Intestinal calcium absorption during hyperinsulinemic euglycemic glucose clamp in healthy humans

Deparmtent of Surgery, University of Erlangen-Nürnberg, FRG.
Calcified Tissue International (Impact Factor: 3.27). 03/1990; 46(2):73-9. DOI: 10.1007/BF02556090
Source: PubMed


The influence of postprandial-like plasma insulin levels on intestinal calcium absorption (CaA) was studied in 9 healthy men. On separate occasions, they received either an i.v. infusion of 40 mU/m2 minute synthetic human insulin as well as a variable glucose infusion in order to clamp the plasma glucose at the baseline level (= glucose clamp), or insulin- and glucose-free vehicle infusions (= vehicle). During these infusions, an oral load containing 326 mg Ca in the form of Ca chloride was administered and CaA was determined thereafter with a 47Ca/85Sr double tracer method. During glucose clamp, mean plasma insulin was 172 +/- (1 SEM) 10 as compared to 6 +/- 1 microU/ml during vehicle infusions. During the clamp, 3-hour cumulative CaA rose significantly by 14% as compared to vehicle (39.2 +/- 2.5 vs. 34.4 +/- 2%, P less than 0.02). AT the same time, serum potassium and phosphorus dropped significantly, whereas serum parathyroid hormone (PTH) and 1,25(OH)2D levels were unchanged as compared to vehicle. The urinary excretions of potassium, sodium, and inorganic phosphorus, as well as the urinary specific activity of 47Ca, dropped significantly during glucose clamp, whereas the urinary excretion of cAMP was unchanged as compared to vehicle. The results suggest that, under the conditions of euglycemic hyperinsulinemic clamp, insulin stimulates CaA of healthy humans in a PTH- and 1,25(OH)2D-independent manner. Insulin may thus possibly be regarded as a factor participating in the regulation of CaA in humans.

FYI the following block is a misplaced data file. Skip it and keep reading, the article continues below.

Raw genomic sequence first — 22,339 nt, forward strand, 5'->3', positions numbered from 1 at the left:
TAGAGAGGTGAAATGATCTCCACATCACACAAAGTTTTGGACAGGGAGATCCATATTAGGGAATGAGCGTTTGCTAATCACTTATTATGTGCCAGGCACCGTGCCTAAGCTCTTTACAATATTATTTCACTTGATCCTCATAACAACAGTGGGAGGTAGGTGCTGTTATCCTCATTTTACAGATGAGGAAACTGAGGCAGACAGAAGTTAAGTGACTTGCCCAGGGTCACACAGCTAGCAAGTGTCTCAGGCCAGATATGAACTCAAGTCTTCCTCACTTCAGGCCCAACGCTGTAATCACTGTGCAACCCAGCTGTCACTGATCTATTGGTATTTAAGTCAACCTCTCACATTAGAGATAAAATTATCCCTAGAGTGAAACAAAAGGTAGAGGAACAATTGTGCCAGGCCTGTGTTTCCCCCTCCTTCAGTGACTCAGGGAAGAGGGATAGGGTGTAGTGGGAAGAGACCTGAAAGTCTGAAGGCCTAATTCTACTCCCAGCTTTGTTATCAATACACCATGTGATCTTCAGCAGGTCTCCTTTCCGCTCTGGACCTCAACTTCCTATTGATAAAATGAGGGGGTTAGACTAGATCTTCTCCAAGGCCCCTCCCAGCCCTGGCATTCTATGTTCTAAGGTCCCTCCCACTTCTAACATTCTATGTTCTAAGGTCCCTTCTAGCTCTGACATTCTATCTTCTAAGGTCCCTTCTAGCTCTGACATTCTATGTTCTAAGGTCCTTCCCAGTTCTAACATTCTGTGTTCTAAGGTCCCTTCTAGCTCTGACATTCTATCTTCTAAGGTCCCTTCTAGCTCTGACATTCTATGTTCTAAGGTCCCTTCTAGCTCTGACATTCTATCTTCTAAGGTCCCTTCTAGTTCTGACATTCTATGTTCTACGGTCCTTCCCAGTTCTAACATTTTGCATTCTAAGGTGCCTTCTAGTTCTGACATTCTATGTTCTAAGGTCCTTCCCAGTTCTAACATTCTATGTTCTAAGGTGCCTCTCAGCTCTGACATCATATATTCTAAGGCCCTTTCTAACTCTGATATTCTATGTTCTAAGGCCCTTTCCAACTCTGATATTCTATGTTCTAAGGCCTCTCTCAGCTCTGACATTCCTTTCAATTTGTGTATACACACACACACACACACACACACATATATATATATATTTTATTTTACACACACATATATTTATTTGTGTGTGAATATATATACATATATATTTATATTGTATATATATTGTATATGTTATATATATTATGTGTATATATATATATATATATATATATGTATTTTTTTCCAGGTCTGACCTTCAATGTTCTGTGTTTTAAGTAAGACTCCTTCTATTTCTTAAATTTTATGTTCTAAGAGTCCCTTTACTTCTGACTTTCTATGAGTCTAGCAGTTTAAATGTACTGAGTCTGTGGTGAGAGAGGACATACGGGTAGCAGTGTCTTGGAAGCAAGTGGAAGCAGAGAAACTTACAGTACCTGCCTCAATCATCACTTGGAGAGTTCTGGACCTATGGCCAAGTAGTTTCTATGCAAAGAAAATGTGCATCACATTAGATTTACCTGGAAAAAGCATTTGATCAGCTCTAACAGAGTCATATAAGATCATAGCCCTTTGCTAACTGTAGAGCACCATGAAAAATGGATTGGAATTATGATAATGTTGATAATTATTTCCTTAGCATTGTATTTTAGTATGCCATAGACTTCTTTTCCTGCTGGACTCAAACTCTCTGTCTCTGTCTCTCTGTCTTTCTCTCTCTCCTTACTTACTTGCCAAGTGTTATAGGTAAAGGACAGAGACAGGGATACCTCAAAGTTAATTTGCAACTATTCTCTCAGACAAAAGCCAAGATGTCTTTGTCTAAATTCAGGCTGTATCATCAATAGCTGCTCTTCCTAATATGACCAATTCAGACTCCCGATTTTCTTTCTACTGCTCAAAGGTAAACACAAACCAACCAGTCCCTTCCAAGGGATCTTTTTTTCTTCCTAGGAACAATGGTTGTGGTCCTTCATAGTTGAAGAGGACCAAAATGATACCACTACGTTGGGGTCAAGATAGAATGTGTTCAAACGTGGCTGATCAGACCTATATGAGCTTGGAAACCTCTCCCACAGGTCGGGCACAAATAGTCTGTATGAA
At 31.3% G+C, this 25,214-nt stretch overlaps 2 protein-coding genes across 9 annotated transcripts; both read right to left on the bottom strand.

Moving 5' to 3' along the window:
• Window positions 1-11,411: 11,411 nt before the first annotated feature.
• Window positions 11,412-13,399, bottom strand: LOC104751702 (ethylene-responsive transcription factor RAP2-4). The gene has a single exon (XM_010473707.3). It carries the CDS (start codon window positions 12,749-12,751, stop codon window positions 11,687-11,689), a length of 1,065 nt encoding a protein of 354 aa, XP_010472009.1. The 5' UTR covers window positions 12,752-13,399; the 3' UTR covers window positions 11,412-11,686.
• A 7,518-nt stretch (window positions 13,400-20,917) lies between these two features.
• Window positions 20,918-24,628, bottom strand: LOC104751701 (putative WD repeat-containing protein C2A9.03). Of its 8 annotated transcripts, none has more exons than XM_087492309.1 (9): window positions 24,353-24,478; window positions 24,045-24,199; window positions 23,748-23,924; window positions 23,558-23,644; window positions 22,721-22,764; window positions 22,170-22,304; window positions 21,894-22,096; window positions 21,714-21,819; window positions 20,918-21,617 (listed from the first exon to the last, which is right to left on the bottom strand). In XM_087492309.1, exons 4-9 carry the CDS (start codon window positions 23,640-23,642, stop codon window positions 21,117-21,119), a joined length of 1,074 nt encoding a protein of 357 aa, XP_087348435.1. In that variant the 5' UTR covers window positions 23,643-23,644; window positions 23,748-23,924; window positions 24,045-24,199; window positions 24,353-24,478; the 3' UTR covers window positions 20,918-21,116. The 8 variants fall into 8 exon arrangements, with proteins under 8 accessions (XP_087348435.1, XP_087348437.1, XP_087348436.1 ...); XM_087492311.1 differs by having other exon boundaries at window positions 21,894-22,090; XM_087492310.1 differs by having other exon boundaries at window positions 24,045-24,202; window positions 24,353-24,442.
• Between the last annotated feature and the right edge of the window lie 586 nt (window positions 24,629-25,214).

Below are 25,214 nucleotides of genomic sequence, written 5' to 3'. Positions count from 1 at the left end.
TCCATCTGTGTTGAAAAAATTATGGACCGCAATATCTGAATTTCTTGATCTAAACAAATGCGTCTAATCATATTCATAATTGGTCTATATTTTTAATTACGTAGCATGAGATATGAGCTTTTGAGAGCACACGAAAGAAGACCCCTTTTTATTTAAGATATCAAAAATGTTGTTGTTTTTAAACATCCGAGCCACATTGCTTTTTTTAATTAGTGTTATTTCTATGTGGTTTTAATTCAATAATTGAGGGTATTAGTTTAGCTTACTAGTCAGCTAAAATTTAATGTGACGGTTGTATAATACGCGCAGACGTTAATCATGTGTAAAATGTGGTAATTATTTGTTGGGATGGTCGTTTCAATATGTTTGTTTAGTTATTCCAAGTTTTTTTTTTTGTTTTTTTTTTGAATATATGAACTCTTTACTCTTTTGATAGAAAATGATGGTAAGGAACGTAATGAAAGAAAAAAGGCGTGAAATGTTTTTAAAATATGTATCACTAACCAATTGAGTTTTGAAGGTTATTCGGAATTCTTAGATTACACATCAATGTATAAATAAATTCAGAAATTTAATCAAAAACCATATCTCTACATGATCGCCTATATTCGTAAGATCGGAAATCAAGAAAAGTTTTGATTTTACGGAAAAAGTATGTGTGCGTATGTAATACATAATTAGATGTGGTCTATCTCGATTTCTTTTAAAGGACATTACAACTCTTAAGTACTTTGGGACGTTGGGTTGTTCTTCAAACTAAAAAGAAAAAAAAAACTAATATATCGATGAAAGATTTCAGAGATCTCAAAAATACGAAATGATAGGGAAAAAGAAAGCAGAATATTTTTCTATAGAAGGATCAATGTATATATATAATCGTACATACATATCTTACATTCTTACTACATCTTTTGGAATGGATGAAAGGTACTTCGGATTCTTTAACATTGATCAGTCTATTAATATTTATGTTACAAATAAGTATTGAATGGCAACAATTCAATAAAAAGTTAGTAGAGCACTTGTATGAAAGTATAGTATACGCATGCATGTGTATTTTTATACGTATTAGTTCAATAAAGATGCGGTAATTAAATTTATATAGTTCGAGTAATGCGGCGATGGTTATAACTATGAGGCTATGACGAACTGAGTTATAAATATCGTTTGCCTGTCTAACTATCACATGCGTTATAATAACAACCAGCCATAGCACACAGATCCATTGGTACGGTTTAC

6 Reads
  • Source
    • "Since the last NHANES analysis, however, prospective data from three large cohorts clearly demonstrate an increasing risk of incident stone disease with obesity, weight gain, and other measures related to the metabolic syndrome [4] [5]. Physiologically, obesity has been linked to increased renal excretion of calcium and uric acid, as well as increased urine acidity, all of which increase the risk of stone formation [8] [9] [10] [11] [12] [13]. For these reasons, we investigated potential associations between obesity and a history of kidney stones. "
    [Show abstract] [Hide abstract]